To understand the mechanisms underlying the aberrant, tumor type-specific hypermethylation, it is important to know the role of each DNA methyltransferase in the pathogenetic process. In colon cancer, increased DNMT1 expression has been demonstrated when compared with normal mucosa.29 In both colon and lung cancers, DNMT1 activity increases progressively, along with the advancement of their tumor stage.30 31 In hematologic malignancies, overexpression of DNMT1 was shown in 12 leukemia samples including AML, ALL, and MDS.32 As toDNMT3A and 3B, Robertson and coworkers have recently shown that both genes, as well as DNMT1, are up-regulated in some malignancies, such as bladder, colon, kidney, and pancreas tumors, though at different levels.25 Xie and colleagues have also reported the increased expression of all 3DNMTs in several tumor cell lines.26

We have obtained DNMT3A and 3B complementary DNAs (cDNAs) independently from the other laboratories by database search. Then we have set out to study the roles of these enzymes in the pathogenesis of hematologic malignancies. In the present study, we report the expression levels of DNMT3A, DNMT3B,and DNMT1 in normal hematopoiesis, AML, and CML, studied by a competitive polymerase chain reaction (PCR) assay. Furthermore, in AML cases, we have investigated whether the expression levels ofDNMTs are correlated with aberrant hypermethylation of thep15INAK4B tumor suppressor gene.

Materials and methods

Cloning of the human DNMT3A and 3B cDNAs

We performed a TBLASTN search33 of the dbEST database using modified mouse Dnmt1 motif IV sequences as queries and identified 3 matching mouse EST sequences (AA177277, AA116694, and AA1550177) and 4 matching human EST sequences (W76111, N88352,AA361360, and AA216697). Two of the human EST clones deposited by the I.M.A.G.E. Consortium were obtained from Research Genetics and sequenced in their entirety. These sequences were identical to the corresponding part of the DNMT3A and DNMT3B cDNAs discovered by Robertson and colleagues25 and Xie and coworkers.26 PCR primers (Table1) were prepared to amplify part of the catalytic domain of each DNMT3 cDNA. They were designed not to amplify genomic fragments, considering the exon-intron organization.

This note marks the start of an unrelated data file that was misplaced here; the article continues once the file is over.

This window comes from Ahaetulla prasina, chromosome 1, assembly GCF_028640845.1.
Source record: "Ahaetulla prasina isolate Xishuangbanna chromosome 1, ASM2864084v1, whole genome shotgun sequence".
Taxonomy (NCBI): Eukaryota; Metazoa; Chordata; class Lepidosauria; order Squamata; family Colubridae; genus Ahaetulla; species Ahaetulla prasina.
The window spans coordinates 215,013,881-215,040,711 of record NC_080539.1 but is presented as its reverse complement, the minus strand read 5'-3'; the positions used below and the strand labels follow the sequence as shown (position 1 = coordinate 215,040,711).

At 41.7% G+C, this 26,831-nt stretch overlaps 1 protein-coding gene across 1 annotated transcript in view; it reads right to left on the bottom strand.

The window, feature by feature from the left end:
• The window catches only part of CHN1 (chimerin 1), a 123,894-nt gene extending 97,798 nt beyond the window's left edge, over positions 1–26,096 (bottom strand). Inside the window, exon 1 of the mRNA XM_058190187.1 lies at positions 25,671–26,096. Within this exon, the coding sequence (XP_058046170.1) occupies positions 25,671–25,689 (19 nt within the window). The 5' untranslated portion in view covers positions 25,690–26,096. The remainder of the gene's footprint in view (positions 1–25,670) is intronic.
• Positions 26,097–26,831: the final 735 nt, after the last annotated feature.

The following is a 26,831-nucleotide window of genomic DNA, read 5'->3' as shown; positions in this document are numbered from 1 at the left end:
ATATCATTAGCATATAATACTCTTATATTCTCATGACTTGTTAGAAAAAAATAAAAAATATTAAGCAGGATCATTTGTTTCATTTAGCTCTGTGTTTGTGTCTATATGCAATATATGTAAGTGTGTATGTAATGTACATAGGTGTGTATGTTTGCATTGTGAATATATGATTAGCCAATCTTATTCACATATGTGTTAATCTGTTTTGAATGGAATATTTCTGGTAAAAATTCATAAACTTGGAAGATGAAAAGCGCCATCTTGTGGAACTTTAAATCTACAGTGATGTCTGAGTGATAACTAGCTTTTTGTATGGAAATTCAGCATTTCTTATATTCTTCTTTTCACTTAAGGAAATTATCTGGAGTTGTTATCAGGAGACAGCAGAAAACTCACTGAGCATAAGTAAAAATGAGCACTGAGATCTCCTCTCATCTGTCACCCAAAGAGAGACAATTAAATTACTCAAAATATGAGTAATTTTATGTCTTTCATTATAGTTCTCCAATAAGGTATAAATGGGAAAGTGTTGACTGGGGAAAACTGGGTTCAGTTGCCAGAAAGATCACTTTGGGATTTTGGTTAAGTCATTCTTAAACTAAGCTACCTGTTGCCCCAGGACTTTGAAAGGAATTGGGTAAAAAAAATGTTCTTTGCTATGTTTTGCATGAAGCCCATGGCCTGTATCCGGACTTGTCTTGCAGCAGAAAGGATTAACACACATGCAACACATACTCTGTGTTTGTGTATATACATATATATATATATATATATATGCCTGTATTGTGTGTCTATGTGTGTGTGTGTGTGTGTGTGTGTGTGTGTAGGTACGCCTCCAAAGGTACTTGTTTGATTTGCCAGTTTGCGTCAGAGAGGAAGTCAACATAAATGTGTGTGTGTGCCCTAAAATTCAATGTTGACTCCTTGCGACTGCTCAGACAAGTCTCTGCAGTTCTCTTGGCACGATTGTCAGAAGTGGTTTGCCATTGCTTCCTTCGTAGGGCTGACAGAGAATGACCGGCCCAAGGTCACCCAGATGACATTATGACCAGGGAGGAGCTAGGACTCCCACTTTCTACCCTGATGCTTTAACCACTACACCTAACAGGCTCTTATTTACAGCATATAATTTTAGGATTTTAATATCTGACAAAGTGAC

View this table:
Table 1.

Oligonucleotide primers

Clinical samples and cell lines

Heparinized peripheral blood and bone marrow cells were collected from patients with AML and CML, and from healthy donors after obtaining their informed consent. Immediately after harvest, mononuclear cells (MNCs) were isolated by sedimentation on Ficoll-Hypaque gradients. More than 90% of the MNC populations from AML and acute phase CML were leukemic blasts. Granulocyte fractions were collected from normal peripheral blood with Polymorphperp (Nycomed Pharma, Oslo, Norway). Plastic-adherent cells from normal MNCs were used as the monocyte fraction. Peripheral lymphocytes were collected as nonadherent cells from normal MNCs, and T lymphocytes were enriched by negative selection, using Dynabeads M-450 CD19 (Dynal, Oslo, Norway). Purified T lymphocytes were stimulated with 2.5 μg/mL phytohemagglutinin (PHA; Sigma Chemical Co, St Louis, MO) for 72 hours and used as the activated T cells. CD34+ cells were isolated from normal bone marrow cells by positive selection, using Dynabeads M-450 CD34 (Dynal),34 and a flow cytometric analysis confirmed that more than 95% of the cells were CD34+. In addition to these cells, an Epstein-Barr virus (EBV)-transformed B-lymphocyte cell line (LCL), and 3 human leukemic cell lines (HL60, K562, and KU812) maintained under the standard conditions were used in this study.

In vitro assay for hematopoietic progenitors

Clonogenic progenitor assays were performed using the methylcellulose culture system.35 Five hundred CD34+ cells were cultured in 1 mL Iscove modified Dulbecco medium (GIBCO, Grand Island, NY) supplemented with 30% fetal calf serum (ICN Biochemicals, Osaka, Japan), 50 ng recombinant human interleukin-3 (rhIL-3), 50 ng recombinant human stem cell factor (rhSCF), 10 ng rhIL-6, 10 ng recombinant human granulocyte-macrophage colony-stimulating factor (rhGM-CSF), 10 ng recombinant human granulocyte CSF (rhG-CSF), 3 U recombinant human erythropoietin (all cytokines were from Kirin Brewery Co, Tokyo, Japan), 5 × 10−5 M 2-mercaptoethanol, and 0.88% methylcellulose in 35-mm Nunc 171099 culture dishes (Nunc Inc, Naperville, IL) at 37°C under a humidified atmosphere with 5% CO2. After 14 days of culture, individual colonies were picked up using finely drawn-out Pasteur pipettes and processed for the reverse transcriptase-PCR (RT-PCR) analysis.